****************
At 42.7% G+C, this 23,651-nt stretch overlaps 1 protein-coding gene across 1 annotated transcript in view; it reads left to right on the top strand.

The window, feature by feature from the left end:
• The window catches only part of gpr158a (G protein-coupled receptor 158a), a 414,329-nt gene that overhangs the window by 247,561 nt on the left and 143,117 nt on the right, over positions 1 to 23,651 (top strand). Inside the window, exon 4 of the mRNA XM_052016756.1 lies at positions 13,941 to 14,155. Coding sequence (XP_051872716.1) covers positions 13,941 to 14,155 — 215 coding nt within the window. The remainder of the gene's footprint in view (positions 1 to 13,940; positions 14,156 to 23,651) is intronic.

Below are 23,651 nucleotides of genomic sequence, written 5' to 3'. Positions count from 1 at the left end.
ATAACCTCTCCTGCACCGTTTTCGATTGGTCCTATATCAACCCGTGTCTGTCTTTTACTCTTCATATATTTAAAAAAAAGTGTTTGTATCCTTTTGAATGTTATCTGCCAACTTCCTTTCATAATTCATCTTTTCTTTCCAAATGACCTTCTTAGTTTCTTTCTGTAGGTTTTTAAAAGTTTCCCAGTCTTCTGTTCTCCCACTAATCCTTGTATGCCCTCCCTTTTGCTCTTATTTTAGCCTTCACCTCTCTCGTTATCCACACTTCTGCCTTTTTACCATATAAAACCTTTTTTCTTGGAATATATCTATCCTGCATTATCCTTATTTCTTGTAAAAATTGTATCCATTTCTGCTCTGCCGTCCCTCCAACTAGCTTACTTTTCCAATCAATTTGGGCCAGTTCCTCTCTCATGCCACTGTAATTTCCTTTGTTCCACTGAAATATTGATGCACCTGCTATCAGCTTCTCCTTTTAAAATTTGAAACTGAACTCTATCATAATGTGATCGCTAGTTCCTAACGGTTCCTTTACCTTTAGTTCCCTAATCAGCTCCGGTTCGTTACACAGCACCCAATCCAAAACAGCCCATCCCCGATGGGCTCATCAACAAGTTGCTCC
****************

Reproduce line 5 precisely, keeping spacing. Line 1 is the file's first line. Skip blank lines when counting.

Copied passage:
ATAACCTCTCCTGCACCGTTTTCGATTGGTCCTATATCAACCCGTGTCTGTCTTTTACTCTTCATATATTTAAAAAAAAGTGTTTGTATCCTTTTGAATGTTATCTGCCAACTTCCTTTCATAATTCATCTTTTCTTTCCAAATGACCTTCTTAGTTTCTTTCTGTAGGTTTTTAAAAGTTTCCCAGTCTTCTGTTCTCCCACTAATCCTTGTATGCCCTCCCTTTTGCTCTTATTTTAGCCTTCACCTCTCTCGTTATCCACACTTCTGCCTTTTTACCATATAAAACCTTTTTTCTTGGAATATATCTATCCTGCATTATCCTTATTTCTTGTAAAAATTGTATCCATTTCTGCTCTGCCGTCCCTCCAACTAGCTTACTTTTCCAATCAATTTGGGCCAGTTCCTCTCTCATGCCACTGTAATTTCCTTTGTTCCACTGAAATATTGATGCACCTGCTATCAGCTTCTCCTTTTAAAATTTGAAACTGAACTCTATCATAATGTGATCGCTAGTTCCTAACGGTTCCTTTACCTTTAGTTCCCTAATCAGCTCCGGTTCGTTACACAGCACCCAATCCAAAACAGCCCATCCCCGATGGGCTCATCAACAAGTTGCTCC